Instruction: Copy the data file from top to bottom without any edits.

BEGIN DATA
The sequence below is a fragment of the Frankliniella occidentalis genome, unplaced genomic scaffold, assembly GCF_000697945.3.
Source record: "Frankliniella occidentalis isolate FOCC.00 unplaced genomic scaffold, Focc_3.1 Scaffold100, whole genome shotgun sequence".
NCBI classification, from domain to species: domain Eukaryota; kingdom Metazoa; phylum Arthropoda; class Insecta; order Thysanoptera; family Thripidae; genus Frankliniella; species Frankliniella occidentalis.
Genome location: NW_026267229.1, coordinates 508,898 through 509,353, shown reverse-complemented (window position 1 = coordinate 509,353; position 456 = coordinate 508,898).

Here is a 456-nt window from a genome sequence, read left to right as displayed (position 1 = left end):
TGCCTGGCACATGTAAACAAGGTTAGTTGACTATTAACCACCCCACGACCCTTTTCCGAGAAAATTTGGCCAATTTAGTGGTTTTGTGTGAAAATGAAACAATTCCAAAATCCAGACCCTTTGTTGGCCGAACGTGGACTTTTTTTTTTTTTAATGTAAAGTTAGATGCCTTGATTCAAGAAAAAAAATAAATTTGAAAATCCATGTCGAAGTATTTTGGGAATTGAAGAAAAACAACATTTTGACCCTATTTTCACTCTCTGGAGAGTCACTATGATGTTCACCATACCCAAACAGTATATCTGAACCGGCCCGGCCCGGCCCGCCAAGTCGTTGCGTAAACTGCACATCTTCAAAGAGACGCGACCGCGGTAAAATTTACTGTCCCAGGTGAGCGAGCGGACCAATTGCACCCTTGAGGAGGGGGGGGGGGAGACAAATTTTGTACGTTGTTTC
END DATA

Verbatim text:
The sequence below is a fragment of the Frankliniella occidentalis genome, unplaced genomic scaffold, assembly GCF_000697945.3.
Source record: "Frankliniella occidentalis isolate FOCC.00 unplaced genomic scaffold, Focc_3.1 Scaffold100, whole genome shotgun sequence".
NCBI classification, from domain to species: domain Eukaryota; kingdom Metazoa; phylum Arthropoda; class Insecta; order Thysanoptera; family Thripidae; genus Frankliniella; species Frankliniella occidentalis.
Genome location: NW_026267229.1, coordinates 508,898 through 509,353, shown reverse-complemented (window position 1 = coordinate 509,353; position 456 = coordinate 508,898).

Here is a 456-nt window from a genome sequence, read left to right as displayed (position 1 = left end):
TGCCTGGCACATGTAAACAAGGTTAGTTGACTATTAACCACCCCACGACCCTTTTCCGAGAAAATTTGGCCAATTTAGTGGTTTTGTGTGAAAATGAAACAATTCCAAAATCCAGACCCTTTGTTGGCCGAACGTGGACTTTTTTTTTTTTTAATGTAAAGTTAGATGCCTTGATTCAAGAAAAAAAATAAATTTGAAAATCCATGTCGAAGTATTTTGGGAATTGAAGAAAAACAACATTTTGACCCTATTTTCACTCTCTGGAGAGTCACTATGATGTTCACCATACCCAAACAGTATATCTGAACCGGCCCGGCCCGGCCCGCCAAGTCGTTGCGTAAACTGCACATCTTCAAAGAGACGCGACCGCGGTAAAATTTACTGTCCCAGGTGAGCGAGCGGACCAATTGCACCCTTGAGGAGGGGGGGGGGGAGACAAATTTTGTACGTTGTTTC